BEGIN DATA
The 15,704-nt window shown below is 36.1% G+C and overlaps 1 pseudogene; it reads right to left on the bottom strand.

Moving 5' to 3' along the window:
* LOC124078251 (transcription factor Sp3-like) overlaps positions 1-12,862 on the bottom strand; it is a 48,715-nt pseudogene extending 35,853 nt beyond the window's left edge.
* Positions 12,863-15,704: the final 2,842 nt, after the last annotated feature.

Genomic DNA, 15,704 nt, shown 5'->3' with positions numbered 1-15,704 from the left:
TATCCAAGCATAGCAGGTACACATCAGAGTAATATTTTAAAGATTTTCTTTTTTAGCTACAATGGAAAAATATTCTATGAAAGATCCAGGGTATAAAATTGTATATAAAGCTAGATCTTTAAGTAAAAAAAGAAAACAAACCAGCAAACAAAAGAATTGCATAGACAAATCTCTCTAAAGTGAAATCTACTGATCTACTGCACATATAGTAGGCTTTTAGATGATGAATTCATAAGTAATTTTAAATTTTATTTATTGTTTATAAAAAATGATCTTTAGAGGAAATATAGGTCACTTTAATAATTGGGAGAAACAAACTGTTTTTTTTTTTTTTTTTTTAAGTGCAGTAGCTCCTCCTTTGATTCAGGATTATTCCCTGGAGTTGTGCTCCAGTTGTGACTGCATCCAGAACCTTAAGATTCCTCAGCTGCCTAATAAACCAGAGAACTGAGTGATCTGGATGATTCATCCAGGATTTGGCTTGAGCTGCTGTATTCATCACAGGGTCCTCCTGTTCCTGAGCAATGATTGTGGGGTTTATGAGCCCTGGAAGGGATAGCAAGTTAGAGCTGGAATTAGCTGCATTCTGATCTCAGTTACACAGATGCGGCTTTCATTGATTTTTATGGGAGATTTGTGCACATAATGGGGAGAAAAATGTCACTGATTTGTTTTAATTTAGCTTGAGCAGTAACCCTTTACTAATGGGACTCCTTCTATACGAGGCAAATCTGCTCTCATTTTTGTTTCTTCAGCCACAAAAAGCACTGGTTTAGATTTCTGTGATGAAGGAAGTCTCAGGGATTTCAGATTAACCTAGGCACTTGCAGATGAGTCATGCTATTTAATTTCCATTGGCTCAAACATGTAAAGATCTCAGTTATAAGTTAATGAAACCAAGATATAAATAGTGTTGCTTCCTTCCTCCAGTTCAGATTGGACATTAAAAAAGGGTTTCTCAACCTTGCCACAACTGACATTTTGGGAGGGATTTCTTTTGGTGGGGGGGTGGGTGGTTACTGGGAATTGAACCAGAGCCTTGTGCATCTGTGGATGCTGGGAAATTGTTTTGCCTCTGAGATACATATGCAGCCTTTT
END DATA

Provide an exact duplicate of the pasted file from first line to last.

The 15,704-nt window shown below is 36.1% G+C and overlaps 1 pseudogene; it reads right to left on the bottom strand.

Moving 5' to 3' along the window:
* LOC124078251 (transcription factor Sp3-like) overlaps positions 1-12,862 on the bottom strand; it is a 48,715-nt pseudogene extending 35,853 nt beyond the window's left edge.
* Positions 12,863-15,704: the final 2,842 nt, after the last annotated feature.

Genomic DNA, 15,704 nt, shown 5'->3' with positions numbered 1-15,704 from the left:
TATCCAAGCATAGCAGGTACACATCAGAGTAATATTTTAAAGATTTTCTTTTTTAGCTACAATGGAAAAATATTCTATGAAAGATCCAGGGTATAAAATTGTATATAAAGCTAGATCTTTAAGTAAAAAAAGAAAACAAACCAGCAAACAAAAGAATTGCATAGACAAATCTCTCTAAAGTGAAATCTACTGATCTACTGCACATATAGTAGGCTTTTAGATGATGAATTCATAAGTAATTTTAAATTTTATTTATTGTTTATAAAAAATGATCTTTAGAGGAAATATAGGTCACTTTAATAATTGGGAGAAACAAACTGTTTTTTTTTTTTTTTTTTTAAGTGCAGTAGCTCCTCCTTTGATTCAGGATTATTCCCTGGAGTTGTGCTCCAGTTGTGACTGCATCCAGAACCTTAAGATTCCTCAGCTGCCTAATAAACCAGAGAACTGAGTGATCTGGATGATTCATCCAGGATTTGGCTTGAGCTGCTGTATTCATCACAGGGTCCTCCTGTTCCTGAGCAATGATTGTGGGGTTTATGAGCCCTGGAAGGGATAGCAAGTTAGAGCTGGAATTAGCTGCATTCTGATCTCAGTTACACAGATGCGGCTTTCATTGATTTTTATGGGAGATTTGTGCACATAATGGGGAGAAAAATGTCACTGATTTGTTTTAATTTAGCTTGAGCAGTAACCCTTTACTAATGGGACTCCTTCTATACGAGGCAAATCTGCTCTCATTTTTGTTTCTTCAGCCACAAAAAGCACTGGTTTAGATTTCTGTGATGAAGGAAGTCTCAGGGATTTCAGATTAACCTAGGCACTTGCAGATGAGTCATGCTATTTAATTTCCATTGGCTCAAACATGTAAAGATCTCAGTTATAAGTTAATGAAACCAAGATATAAATAGTGTTGCTTCCTTCCTCCAGTTCAGATTGGACATTAAAAAAGGGTTTCTCAACCTTGCCACAACTGACATTTTGGGAGGGATTTCTTTTGGTGGGGGGGTGGGTGGTTACTGGGAATTGAACCAGAGCCTTGTGCATCTGTGGATGCTGGGAAATTGTTTTGCCTCTGAGATACATATGCAGCCTTTT